Introducing the Participants / Workshops in People’s HomesTue 10 May 2016
As we gear up for the start of Workshops in People’s Homes, which begins on 21 May and runs until 12 June at locations around Cumbria, we’ve spent a little time with each of the workshop participants, here photographed in the homes where they will run their workshops.
Find out more about them, and their workshops, below:
Barbara Birch / Textile Tasters
Barbara Birch is so keen on crafting she’s even built her own ‘craft outhouse’ in her home in Gleaston, a village near Ulverston. When she’s not sewing, quilting or making ‘rag rugs’ from recycled fabric she is an engineer on the nearby shipyard. Barbara is passionate about bringing together people through craft and leads on various activities to improve her community.
Sue Thurley / The Holy Grain
Sue Thurley started her working life as a mechanical engineer, moved on to tree surgery before leaving all this behind for a career in nature conservation and or for the last 18 years she has worked on land management, research and community engagement projects. Sue can often be seen out and about delving into bogs, nosing around meadows, whizzing across the hills, clinging to a mountain crag or exploring the Cumbrian coastline from her kayak.
Hugh Pottinger / The Tentorium Approaches
Born and bred in the Eden Valley Cumbria, Hugh Pottinger has recently returned having spent time studying art, working and wandering in Scotland and the Czech Republic. Developing an art practice as a way of sighting, recording and interacting with the social fabric of the communities and circumstances he finds himself in, now through the channel of Workshops in People’s Homes he wishes to share this practice with the people and places of his upbringing.
Di Larfynn / Come As You Are
Di Larfynn is a happy-go-lucky spirit living in a temporary home near Arnside with her partner, child, cat (‘Sally Cat’) and dog (‘Dingo Dog’). She is a community artist and runs Stomping Ground, which delivers workshops and events in the community.
Colin Reynolds / Domestic Bliss: Tea, Wine and Cyanotypes
Colin Reynolds is a landscape photographer based in Kendal who likes to take the lesser-trekked fells and coastlines to document Cumbria. He has a studio on Kendal’s high street where his work can be seen and bought. He also tutors and teaches in digital photography and film/alternative photography techniques.
Jean Wildish / Nest!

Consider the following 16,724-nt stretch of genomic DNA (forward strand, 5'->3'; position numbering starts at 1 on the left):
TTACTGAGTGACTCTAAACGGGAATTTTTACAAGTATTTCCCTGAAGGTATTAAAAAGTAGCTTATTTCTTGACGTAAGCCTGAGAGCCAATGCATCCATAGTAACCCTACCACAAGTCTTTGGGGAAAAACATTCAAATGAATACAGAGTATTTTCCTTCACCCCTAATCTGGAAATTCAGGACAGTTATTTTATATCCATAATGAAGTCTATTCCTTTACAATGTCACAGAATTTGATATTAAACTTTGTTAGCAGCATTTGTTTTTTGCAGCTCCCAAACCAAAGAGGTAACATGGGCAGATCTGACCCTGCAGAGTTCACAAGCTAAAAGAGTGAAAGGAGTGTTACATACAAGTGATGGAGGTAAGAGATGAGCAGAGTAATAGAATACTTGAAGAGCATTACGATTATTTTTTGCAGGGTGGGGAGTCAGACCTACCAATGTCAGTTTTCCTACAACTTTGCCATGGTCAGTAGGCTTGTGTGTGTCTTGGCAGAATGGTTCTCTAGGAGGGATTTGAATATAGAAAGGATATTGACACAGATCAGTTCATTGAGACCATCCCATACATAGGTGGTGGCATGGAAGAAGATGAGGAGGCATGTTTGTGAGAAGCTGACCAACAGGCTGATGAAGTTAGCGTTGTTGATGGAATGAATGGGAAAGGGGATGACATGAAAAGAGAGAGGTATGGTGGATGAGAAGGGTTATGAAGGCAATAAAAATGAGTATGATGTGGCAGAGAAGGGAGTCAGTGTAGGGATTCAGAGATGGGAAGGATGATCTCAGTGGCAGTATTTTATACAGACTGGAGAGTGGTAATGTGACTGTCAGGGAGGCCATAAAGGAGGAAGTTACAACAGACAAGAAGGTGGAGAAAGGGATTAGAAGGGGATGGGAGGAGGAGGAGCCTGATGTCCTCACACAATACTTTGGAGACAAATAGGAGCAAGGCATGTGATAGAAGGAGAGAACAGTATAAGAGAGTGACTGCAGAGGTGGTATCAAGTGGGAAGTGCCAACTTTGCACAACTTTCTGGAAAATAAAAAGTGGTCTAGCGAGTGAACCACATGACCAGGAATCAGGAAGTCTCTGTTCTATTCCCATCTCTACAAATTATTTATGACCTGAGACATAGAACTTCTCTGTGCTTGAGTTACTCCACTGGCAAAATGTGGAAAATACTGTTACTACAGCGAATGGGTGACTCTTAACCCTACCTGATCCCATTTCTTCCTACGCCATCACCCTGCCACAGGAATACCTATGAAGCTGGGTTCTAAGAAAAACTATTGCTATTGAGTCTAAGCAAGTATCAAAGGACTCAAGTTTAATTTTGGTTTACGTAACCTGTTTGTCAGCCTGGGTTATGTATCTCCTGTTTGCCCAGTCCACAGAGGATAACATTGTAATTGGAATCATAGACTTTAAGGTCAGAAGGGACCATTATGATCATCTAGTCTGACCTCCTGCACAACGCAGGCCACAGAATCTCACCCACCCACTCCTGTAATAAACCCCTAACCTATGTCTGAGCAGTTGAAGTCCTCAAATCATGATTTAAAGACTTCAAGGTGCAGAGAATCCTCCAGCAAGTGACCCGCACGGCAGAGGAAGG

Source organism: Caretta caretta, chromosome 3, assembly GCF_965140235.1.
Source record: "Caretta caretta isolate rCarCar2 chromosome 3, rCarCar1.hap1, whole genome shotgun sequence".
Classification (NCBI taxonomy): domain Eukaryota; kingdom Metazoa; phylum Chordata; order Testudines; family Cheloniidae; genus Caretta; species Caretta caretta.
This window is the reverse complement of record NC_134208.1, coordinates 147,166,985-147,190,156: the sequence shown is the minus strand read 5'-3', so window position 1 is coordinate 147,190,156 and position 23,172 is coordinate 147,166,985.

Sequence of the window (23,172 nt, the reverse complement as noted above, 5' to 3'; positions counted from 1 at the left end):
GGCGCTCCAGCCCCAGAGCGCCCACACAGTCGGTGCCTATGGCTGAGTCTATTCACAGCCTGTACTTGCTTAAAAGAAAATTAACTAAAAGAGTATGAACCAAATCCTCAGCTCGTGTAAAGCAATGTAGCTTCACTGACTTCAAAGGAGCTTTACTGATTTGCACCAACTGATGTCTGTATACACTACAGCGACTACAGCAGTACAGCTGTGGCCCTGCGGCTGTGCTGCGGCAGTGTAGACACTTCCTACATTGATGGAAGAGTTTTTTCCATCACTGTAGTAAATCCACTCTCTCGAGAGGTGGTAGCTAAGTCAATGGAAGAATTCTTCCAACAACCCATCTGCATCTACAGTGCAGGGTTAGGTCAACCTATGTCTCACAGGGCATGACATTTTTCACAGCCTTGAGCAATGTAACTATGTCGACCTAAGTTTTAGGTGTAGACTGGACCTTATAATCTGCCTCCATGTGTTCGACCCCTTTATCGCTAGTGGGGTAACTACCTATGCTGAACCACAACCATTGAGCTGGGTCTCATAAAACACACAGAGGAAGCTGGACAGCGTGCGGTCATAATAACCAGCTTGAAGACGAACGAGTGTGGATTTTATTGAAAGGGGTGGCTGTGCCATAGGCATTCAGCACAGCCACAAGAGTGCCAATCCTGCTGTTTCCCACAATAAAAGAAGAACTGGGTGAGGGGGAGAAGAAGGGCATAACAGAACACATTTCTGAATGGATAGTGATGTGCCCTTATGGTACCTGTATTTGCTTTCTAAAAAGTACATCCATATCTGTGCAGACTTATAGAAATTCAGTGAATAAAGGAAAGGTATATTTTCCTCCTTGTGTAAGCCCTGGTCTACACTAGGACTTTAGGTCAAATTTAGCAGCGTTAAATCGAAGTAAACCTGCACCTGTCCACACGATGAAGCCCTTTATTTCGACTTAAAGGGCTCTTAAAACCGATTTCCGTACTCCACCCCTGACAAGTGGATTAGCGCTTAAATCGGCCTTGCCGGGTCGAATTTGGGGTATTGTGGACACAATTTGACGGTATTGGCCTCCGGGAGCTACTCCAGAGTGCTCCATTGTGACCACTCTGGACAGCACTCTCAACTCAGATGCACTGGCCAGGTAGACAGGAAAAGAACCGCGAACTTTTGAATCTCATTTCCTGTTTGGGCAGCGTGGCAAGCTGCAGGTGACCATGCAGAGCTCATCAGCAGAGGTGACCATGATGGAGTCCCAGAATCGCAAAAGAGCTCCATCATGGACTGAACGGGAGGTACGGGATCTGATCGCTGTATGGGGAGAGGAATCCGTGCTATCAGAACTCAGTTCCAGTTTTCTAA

Jean Wildish is a textile artist and native to Cumbria, some might say she is ‘hefted’ to the landscape in a way she can’t explain. She is a member of the Wool Clip, a co-operative dedicated to promoting British wool and traditional skills. She makes and sells work as Tinker Tailors, using recycled materials, and loves her workshop so much she calls it home.
Maud Mercier / Nest!
Maud Mercier is a French native living in Penrith and working as an upholsterer. Her journey began in France and brought her to England where she decided to drop her anchor. Maud’s home is still in progress having arrived in Penrith with little more than a backpack.
Katarina Prior / Conversation with a Stranger
Katarina Prior is a multidisciplinary artist who is inspired by people, in particular their stories and the objects they keep. She is an emerging artist who had her first major exhibition at Rheged Centre earlier this year. She is also an Activity Coordinator at Winters Park residential care home in Penrith and is passionate about ensuring the residents have a quality social experience during their time there.
Nicholas Collins / Make Yourself at Home
Nicholas Collins is a glass artist based in Maryport. His pristine studio is a hidden gem within his father’s rough and ready workshop. He makes kiln form glass, a method involving a fusing technique which results in pieces with extraordinary geometric patterns. Nicholas sells his work commercially and in interested in expanding his practice into commissioning bespoke pieces and potentially more workshops.
Celia Burbush / Dreaming of Home
Celia Burbush is a painter based in Keswick. She paints from a makeshift studio in her basement, work that is thriving with emotion and autobiography. She is passionate about working in educational contexts with groups with learning disabilities and mental health issues, and using art in a transformative way.
Sandra Kendal / Double Treble Bobble
Sandra Kendal is a newly retired Cumbrian native, living in Cumberland but originally from Westmorland. Sandra is a crochet fanatic. She first picked up her crochet hook at the age of nine after finding some in her Grandmother’s work basket. She is excited to be sharing the meditative qualities of crochet and its wellbeing potential, and mark this new phase of her life by opening up her Penrith home as a ‘crochet museum’.